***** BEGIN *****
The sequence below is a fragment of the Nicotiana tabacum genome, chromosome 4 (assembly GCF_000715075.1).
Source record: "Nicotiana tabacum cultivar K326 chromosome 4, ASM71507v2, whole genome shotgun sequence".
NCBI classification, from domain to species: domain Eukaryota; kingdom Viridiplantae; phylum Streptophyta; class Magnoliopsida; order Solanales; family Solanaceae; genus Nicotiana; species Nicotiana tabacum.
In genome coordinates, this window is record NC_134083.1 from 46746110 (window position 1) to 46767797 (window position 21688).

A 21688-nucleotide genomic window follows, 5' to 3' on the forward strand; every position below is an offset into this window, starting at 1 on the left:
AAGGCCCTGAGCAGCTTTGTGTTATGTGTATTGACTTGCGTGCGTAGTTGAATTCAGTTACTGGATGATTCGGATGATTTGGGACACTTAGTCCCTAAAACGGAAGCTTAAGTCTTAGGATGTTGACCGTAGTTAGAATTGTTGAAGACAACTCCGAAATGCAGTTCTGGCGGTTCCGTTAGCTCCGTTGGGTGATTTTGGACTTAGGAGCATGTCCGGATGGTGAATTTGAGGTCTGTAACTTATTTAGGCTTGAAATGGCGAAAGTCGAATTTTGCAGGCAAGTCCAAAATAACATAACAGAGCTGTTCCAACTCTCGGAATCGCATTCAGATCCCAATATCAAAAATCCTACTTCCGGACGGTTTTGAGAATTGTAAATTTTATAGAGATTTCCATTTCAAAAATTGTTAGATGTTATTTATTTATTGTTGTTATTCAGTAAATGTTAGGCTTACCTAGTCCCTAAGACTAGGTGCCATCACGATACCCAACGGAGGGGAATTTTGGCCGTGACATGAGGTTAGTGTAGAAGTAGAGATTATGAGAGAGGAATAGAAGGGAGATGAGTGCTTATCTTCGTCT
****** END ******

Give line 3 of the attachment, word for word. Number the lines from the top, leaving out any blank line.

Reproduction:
NCBI classification, from domain to species: domain Eukaryota; kingdom Viridiplantae; phylum Streptophyta; class Magnoliopsida; order Solanales; family Solanaceae; genus Nicotiana; species Nicotiana tabacum.